What is a C Corporation?

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Jeffrey Johnson is a legal writer with a focus on personal injury. He has worked on personal injury and sovereign immunity litigation in addition to experience in family, estate, and criminal law. He earned a J.D. from the University of Baltimore and has worked in legal offices and non-profits in Maryland, Texas, and North Carolina. He has also earned an MFA in screenwriting from Chapman Univer...

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UPDATED: Jul 16, 2021

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A C corporation is a business that has a distinctly separate identity from its owners. Because it is not an S corporation, sometimes a C corporation is referred to as an ordinary corporation. The owners are shareholders rather than partners or proprietors. While a corporation takes more time and effort to organize than other business entities, the key benefit is that the business owners and their assets are protected from liability for business debts and court judgments; their personal bank accounts cannot be used to pay the coprorate bills. As a separate entity, a C corporation can own property, make business deals, or even sue another business independently of the shareholders. There is no limit on the number of shareholders, and shareholders can be foreign citizens.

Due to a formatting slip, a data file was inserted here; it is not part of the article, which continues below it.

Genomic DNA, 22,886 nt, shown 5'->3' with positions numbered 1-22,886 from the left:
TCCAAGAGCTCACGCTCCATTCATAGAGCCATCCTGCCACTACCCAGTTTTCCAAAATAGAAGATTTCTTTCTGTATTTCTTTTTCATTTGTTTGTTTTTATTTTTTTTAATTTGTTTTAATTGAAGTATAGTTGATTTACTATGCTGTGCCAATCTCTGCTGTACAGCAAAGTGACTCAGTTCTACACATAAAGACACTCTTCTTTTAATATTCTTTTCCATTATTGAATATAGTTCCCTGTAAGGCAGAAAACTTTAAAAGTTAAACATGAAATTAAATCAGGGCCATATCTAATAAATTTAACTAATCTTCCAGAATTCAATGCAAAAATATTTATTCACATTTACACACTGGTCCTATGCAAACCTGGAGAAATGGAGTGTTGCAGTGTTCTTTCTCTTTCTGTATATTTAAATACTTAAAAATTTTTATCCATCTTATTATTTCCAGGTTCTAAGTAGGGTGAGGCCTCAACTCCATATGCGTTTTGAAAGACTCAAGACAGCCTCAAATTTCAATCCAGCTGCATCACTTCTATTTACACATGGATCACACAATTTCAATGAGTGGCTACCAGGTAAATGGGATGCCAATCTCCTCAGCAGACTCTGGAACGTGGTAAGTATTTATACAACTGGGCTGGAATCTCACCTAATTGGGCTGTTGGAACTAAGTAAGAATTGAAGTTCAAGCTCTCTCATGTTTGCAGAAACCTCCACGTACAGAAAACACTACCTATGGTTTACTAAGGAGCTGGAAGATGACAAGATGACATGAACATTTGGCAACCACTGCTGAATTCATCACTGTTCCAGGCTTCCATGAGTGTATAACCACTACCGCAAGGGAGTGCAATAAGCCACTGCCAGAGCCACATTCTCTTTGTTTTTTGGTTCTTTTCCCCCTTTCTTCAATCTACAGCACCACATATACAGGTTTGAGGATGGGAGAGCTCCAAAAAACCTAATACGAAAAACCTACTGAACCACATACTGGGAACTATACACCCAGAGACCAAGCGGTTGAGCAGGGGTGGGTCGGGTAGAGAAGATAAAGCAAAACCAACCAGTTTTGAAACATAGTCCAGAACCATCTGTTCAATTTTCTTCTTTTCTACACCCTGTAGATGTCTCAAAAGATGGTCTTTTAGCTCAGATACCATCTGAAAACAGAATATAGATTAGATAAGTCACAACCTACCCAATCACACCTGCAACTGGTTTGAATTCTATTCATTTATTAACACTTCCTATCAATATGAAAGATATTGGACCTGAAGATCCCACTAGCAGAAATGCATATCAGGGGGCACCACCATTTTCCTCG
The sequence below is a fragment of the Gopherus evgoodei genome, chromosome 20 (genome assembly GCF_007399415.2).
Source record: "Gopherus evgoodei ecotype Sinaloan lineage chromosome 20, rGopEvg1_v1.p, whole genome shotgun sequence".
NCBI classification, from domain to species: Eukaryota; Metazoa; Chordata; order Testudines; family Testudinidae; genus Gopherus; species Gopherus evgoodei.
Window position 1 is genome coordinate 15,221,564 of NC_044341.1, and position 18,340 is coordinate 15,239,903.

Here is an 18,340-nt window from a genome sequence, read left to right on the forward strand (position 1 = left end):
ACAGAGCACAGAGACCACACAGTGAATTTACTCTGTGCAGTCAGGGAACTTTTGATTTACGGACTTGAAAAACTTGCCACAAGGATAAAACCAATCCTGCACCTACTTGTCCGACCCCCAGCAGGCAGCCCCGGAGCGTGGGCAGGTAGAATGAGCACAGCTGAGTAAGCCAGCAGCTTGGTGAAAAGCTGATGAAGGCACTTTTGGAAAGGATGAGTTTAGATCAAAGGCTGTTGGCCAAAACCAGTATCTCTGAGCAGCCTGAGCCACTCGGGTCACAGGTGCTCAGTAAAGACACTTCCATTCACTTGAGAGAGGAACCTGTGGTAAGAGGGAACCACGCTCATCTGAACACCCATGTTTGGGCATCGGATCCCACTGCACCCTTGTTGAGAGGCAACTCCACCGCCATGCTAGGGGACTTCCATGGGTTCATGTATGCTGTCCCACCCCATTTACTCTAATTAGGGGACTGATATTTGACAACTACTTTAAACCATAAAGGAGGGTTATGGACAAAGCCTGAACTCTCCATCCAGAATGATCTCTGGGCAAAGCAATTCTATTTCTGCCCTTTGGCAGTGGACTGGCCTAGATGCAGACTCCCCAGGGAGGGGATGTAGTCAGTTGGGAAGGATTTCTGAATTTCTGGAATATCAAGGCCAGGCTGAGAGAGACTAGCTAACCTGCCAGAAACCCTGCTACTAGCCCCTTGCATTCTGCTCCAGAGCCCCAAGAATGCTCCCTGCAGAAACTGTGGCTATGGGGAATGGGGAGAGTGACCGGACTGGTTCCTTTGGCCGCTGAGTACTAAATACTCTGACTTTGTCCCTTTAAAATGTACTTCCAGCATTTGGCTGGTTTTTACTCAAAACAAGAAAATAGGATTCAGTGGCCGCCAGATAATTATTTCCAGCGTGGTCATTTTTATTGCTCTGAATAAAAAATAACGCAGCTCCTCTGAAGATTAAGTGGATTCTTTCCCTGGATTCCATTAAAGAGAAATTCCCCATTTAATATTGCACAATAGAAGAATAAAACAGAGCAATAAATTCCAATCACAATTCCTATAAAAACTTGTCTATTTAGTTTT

The process of forming a corporation requires several steps. First, the owners must decide whether to make the C corporation public. This means shares are offered for sale to the public. It can also be privately held. In this case shares are held by the founders, board members or private investors. Whether public or private, a C corporation must have annual shareholder meetings. Minutes of those meetings must be recorded. Separate income taxes are filed and corporate taxes are paid regularly for the business.

Because most corporate law is state law, formalities and regulations must be followed very closely in conjunction with the laws regarding incorporating in a specific state. Failure to do so can create a situation where shareholders may be held liable. Following these regulations can be time consuming and costly.

Another disadvantage of C corporations is “double taxation.” This occurs because the corporation is taxed on its profits, and shareholders are also taxed on the distributions they receive, such as profit sharing payments or dividends.

Among the advantages are liability protection for the owners and shareholders, income from profits and share dividends, and the ability to have a business identity separate from the individual owners. When deciding to form a C corporation, it is important to weigh these advantages and benefits against the disadvantages.

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